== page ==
Mildred’s constant addiction to gadgets represents her denial towards her problems and the little desire she has towards a better life. Her ignorance is another of her great weaknesses since she lives in a world where her feelings don’t matter and is easily influenced by tv and propaganda which explains her obsess towards hair dye and a soap opera family, even when Guy tries to talk to her all she seems able to talk about is her “family”, he tries to talk to her into reading some of the books he has found but she’s just worried that Captain Beatty might show up and “burn the house and the ‘family’” and asks him “why should I read?” “what for?” (34, Bradbury). Mildred doesn’t understand what she’s feeling and therefore prefers little amounts of superficial happiness that only give her joy for a little while, instead of reading and exterminating her ignorance because she’s too afraid to understand what is really happening inside of
The motif of beauty in Charlotte Brontë’s Jane Eyre emphasizes the attributes of most importance to society, which consequently lead to the negligence of an individual’s identity. For instance, the emphasis that Adèle Varens places on external beauty causes her to become ignorant of her internal characteristics. The vast amount of tragedies this young character overcame caused her to distract herself through the
Infatuation is seen between Bingley and Jane. Bingley brings up her beauty many times but does not know much about her. These intense feelings for her beauty are the only feelings he shows in the novel. In addition, Jane is overwhelmed with his good looks and wealth. Love at first sight does not mean happiness or trust and may lead to a hole in many of the important parts of a relationship, for example confidence.
Among all the characters in this story, there is one that some readers wish they knew more about: Ms. Myrtle Wilson. Though she was one of the most essential characters in this book, there seems to be little known about Mrs.Wilson. In The Great Gatsby, Fitzgerald presents Myrtle Wilson as a selfish woman who lacks morals and does not care how her actions affect others, when in reality, she just wanted to fit in and feel important. Myrtle Wilson is the wife of George Wilson, the car repairman in the low-class region between West Egg and New York; she is also Tom Buchanan’s mistress. Fitzgerald first describes Myrtle as having a “thickish figure,” “faintly stout,” and explains that her face “contained no facet or gleam of beauty,” but her actions and personality make up for her lack of physical perfection (Fitzgerald 25).
The sneaking of macaroons put up with a result of Nora’s role as a child within the marriage. The macaroons show that Nora is not the perfect doll that Torvald tries to mold her into; nevertheless, she is not able to think of any other way where she can prove herself like her husband’s doll. Still, she tries to disguise her real personality and is constantly lying about many things. She hasn’t been taken seriously and treated with very less respect by her husband. Her lies are less a thought of her own character and more a reflection of her husband’s surroundings .She does feel the need to keep up her self –respect, while satisfying her own needs.
Due to the lack of a loving relationship, the Buchanans cheat on each other constantly without care. Tom has an affair with Myrtle Wilson, who is engaged to George Wilson. Daisy forgives Tom for doing so because of his affluence: “Once in a while I go off on a spree and make a fool of myself, but I always come back, and in my heart I love her all the time." (Fitzgerald 251-252). Daisy was a trophy wife; Tom did not truly love her, for he is married to her because of her beauty.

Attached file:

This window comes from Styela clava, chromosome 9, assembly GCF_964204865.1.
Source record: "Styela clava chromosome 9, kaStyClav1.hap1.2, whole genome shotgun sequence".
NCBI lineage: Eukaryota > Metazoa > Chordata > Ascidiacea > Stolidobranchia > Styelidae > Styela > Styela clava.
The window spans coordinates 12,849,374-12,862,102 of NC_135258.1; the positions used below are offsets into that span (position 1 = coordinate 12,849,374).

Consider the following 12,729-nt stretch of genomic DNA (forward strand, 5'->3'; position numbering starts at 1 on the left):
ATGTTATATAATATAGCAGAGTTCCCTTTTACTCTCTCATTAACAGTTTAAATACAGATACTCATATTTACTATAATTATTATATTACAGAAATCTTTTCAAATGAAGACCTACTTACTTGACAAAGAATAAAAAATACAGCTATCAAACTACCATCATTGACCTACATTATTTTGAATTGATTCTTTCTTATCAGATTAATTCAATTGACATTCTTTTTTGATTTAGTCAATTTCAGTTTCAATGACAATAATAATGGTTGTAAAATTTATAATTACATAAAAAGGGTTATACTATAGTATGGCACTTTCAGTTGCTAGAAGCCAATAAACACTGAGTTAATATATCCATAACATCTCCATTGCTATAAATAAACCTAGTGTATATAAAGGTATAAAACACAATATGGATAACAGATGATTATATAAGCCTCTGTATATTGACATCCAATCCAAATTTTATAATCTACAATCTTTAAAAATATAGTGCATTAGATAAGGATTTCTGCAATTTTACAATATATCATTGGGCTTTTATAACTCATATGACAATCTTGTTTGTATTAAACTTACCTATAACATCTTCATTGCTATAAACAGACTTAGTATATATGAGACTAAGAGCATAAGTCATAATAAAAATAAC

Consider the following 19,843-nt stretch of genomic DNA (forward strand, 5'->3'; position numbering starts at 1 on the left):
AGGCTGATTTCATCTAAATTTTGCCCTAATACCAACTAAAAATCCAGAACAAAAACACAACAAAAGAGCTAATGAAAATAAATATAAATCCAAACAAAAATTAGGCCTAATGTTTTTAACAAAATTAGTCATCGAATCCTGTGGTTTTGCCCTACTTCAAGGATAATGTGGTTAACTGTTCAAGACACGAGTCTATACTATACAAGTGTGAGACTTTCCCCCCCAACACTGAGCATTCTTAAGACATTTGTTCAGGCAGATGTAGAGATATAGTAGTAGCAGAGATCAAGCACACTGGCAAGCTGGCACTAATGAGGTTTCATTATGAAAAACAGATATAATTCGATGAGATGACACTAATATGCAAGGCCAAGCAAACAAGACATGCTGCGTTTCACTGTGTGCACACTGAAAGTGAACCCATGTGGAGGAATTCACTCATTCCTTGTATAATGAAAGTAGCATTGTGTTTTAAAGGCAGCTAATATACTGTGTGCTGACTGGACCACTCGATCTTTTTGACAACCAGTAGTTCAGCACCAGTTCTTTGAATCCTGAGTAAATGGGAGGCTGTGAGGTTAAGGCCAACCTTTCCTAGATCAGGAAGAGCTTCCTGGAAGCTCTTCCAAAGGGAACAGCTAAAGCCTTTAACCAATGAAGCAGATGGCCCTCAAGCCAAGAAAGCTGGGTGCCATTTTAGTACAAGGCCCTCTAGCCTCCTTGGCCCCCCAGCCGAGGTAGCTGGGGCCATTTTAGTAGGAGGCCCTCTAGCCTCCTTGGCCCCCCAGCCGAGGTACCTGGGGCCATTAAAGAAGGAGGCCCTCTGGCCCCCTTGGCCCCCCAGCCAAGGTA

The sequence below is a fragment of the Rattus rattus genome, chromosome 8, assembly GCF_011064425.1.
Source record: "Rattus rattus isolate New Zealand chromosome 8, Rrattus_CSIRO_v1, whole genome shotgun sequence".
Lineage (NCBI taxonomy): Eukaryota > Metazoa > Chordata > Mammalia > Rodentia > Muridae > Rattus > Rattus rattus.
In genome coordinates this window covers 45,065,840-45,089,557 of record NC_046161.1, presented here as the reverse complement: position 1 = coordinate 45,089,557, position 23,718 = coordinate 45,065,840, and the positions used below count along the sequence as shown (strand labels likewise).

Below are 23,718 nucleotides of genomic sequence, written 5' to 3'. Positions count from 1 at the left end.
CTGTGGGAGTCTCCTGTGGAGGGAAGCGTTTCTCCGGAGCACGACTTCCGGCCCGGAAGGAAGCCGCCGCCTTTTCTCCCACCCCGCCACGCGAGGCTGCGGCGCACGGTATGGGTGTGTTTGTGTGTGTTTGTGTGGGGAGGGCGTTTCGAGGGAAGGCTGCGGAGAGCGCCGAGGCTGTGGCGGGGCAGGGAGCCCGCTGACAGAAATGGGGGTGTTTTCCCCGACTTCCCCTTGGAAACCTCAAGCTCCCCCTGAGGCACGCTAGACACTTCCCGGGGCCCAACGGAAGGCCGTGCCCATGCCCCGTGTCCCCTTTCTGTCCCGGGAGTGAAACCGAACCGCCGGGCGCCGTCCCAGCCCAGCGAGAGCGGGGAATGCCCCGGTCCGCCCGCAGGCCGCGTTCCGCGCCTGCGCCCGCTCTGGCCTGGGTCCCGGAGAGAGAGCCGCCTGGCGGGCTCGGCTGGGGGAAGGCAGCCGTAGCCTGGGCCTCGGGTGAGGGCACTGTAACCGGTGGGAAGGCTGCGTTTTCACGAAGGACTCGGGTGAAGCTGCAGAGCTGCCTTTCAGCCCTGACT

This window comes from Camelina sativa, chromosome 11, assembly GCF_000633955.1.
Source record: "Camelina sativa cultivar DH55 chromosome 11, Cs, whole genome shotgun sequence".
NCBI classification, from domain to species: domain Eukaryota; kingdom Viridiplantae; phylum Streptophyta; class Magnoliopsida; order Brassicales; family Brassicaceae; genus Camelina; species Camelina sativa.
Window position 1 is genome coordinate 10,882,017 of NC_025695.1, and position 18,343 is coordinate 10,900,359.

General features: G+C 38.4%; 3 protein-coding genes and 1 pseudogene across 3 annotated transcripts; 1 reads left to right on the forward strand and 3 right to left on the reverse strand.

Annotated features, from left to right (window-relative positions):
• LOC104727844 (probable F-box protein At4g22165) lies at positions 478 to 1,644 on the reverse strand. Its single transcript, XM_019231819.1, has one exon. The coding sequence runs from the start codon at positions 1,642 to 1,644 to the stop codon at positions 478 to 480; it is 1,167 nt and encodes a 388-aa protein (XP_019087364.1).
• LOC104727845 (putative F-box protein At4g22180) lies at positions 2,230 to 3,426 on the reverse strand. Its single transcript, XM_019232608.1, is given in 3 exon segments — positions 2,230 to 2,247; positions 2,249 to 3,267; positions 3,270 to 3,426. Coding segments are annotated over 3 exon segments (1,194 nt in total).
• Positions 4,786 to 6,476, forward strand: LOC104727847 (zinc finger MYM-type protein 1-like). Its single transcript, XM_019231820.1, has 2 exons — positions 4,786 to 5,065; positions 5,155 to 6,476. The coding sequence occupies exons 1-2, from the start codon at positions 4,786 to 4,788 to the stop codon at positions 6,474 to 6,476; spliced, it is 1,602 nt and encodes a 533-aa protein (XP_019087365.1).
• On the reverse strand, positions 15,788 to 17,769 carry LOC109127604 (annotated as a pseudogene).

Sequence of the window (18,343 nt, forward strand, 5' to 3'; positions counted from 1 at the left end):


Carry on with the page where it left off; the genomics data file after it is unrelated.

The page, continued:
She is also very manipulative when it comes to men. Men would do anything for Daisy at the drop of a hat. Daisy Miller is just a misunderstood girl that was not used to European standards for a woman. She just wanted to be noticed. Daisy was a foreigner and she did not know how to properly act or how to be classy around the people that have always held such high standard in Europe.
He does not speak to many people when he accompanies Mr. Bingley to the ball which the Bennet sisters attended. “Elizabeth remained, with no very cordial feelings towards him. She told her friends the story however with great spirit among her friends; for she had a lively, playful disposition, which delighted in anything ridiculous.” She chooses to find humor in his unappealing personality, turning her initial hurt into fuel for her insults and jokes towards Mr. Darcy which she discusses with her close friend Charlotte
Instead of being kind and doing whatever it takes to keep men happy, she is described as “the devil” and having “evil in every pocket (192).” The reason for it is because she does not act like a woman from her era, she is difficult and, in some cases, unpleasant to be around, traits not usually associated with women of the 1950s. Within the novel she steals thirty thousand dollars, manipulates and even kills. She is depicted as being “death herself (252)” because of how easily she breaks out of the mold that is pictured when thinking of women in the 1950s. Despite how much she seems to cross that line, she is also very feminine and alluring. Easy describes her flaws, such as eyes that are too close together as endearing and adding to her façade of a vulnerable damsel in distress.
Indeed, after several scenes Blanche uses her power of seduction in order to manipulate men and reach her objectives. She is, by far, in opposition with the theme of purity, the author reveals that Blanche is a liar. Indeed she is saying that she has been hiring from her job, which is not the truth. Blanche is one the most interesting character in the story because she does not fit to some gender stereotypes, this difference makes her attractive and